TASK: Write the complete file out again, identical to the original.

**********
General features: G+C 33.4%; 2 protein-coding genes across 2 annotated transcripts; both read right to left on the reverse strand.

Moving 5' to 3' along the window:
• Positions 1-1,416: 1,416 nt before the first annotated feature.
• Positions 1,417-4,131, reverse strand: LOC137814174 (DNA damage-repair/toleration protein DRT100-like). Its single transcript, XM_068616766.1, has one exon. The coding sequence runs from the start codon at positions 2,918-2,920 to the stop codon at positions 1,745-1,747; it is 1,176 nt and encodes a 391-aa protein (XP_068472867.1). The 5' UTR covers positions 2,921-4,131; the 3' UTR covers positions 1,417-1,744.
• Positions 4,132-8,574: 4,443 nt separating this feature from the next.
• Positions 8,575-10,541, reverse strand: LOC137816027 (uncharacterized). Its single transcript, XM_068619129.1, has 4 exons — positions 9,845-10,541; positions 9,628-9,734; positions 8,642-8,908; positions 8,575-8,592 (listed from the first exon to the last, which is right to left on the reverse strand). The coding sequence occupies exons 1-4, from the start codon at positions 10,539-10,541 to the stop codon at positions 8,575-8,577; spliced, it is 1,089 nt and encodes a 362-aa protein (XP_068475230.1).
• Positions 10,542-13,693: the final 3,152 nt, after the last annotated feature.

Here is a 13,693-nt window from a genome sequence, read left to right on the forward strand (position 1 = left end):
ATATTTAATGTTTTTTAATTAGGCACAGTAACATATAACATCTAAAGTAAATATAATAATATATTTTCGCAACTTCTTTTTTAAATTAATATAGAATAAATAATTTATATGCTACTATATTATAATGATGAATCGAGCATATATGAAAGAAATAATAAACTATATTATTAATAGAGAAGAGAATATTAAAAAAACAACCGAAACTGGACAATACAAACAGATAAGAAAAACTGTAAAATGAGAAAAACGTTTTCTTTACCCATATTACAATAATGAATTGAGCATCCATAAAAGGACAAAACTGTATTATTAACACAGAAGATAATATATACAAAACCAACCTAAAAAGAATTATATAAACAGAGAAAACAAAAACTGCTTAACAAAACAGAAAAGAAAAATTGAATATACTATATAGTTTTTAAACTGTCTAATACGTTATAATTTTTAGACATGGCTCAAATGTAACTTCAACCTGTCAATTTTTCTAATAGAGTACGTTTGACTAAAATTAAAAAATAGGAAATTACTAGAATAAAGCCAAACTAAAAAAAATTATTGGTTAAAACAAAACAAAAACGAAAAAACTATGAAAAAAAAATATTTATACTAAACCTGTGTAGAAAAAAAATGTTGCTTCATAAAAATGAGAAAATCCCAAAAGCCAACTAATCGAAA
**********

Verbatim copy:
General features: G+C 33.4%; 2 protein-coding genes across 2 annotated transcripts; both read right to left on the reverse strand.

Moving 5' to 3' along the window:
• Positions 1-1,416: 1,416 nt before the first annotated feature.
• Positions 1,417-4,131, reverse strand: LOC137814174 (DNA damage-repair/toleration protein DRT100-like). Its single transcript, XM_068616766.1, has one exon. The coding sequence runs from the start codon at positions 2,918-2,920 to the stop codon at positions 1,745-1,747; it is 1,176 nt and encodes a 391-aa protein (XP_068472867.1). The 5' UTR covers positions 2,921-4,131; the 3' UTR covers positions 1,417-1,744.
• Positions 4,132-8,574: 4,443 nt separating this feature from the next.
• Positions 8,575-10,541, reverse strand: LOC137816027 (uncharacterized). Its single transcript, XM_068619129.1, has 4 exons — positions 9,845-10,541; positions 9,628-9,734; positions 8,642-8,908; positions 8,575-8,592 (listed from the first exon to the last, which is right to left on the reverse strand). The coding sequence occupies exons 1-4, from the start codon at positions 10,539-10,541 to the stop codon at positions 8,575-8,577; spliced, it is 1,089 nt and encodes a 362-aa protein (XP_068475230.1).
• Positions 10,542-13,693: the final 3,152 nt, after the last annotated feature.

Here is a 13,693-nt window from a genome sequence, read left to right on the forward strand (position 1 = left end):
ATATTTAATGTTTTTTAATTAGGCACAGTAACATATAACATCTAAAGTAAATATAATAATATATTTTCGCAACTTCTTTTTTAAATTAATATAGAATAAATAATTTATATGCTACTATATTATAATGATGAATCGAGCATATATGAAAGAAATAATAAACTATATTATTAATAGAGAAGAGAATATTAAAAAAACAACCGAAACTGGACAATACAAACAGATAAGAAAAACTGTAAAATGAGAAAAACGTTTTCTTTACCCATATTACAATAATGAATTGAGCATCCATAAAAGGACAAAACTGTATTATTAACACAGAAGATAATATATACAAAACCAACCTAAAAAGAATTATATAAACAGAGAAAACAAAAACTGCTTAACAAAACAGAAAAGAAAAATTGAATATACTATATAGTTTTTAAACTGTCTAATACGTTATAATTTTTAGACATGGCTCAAATGTAACTTCAACCTGTCAATTTTTCTAATAGAGTACGTTTGACTAAAATTAAAAAATAGGAAATTACTAGAATAAAGCCAAACTAAAAAAAATTATTGGTTAAAACAAAACAAAAACGAAAAAACTATGAAAAAAAAATATTTATACTAAACCTGTGTAGAAAAAAAATGTTGCTTCATAAAAATGAGAAAATCCCAAAAGCCAACTAATCGAAA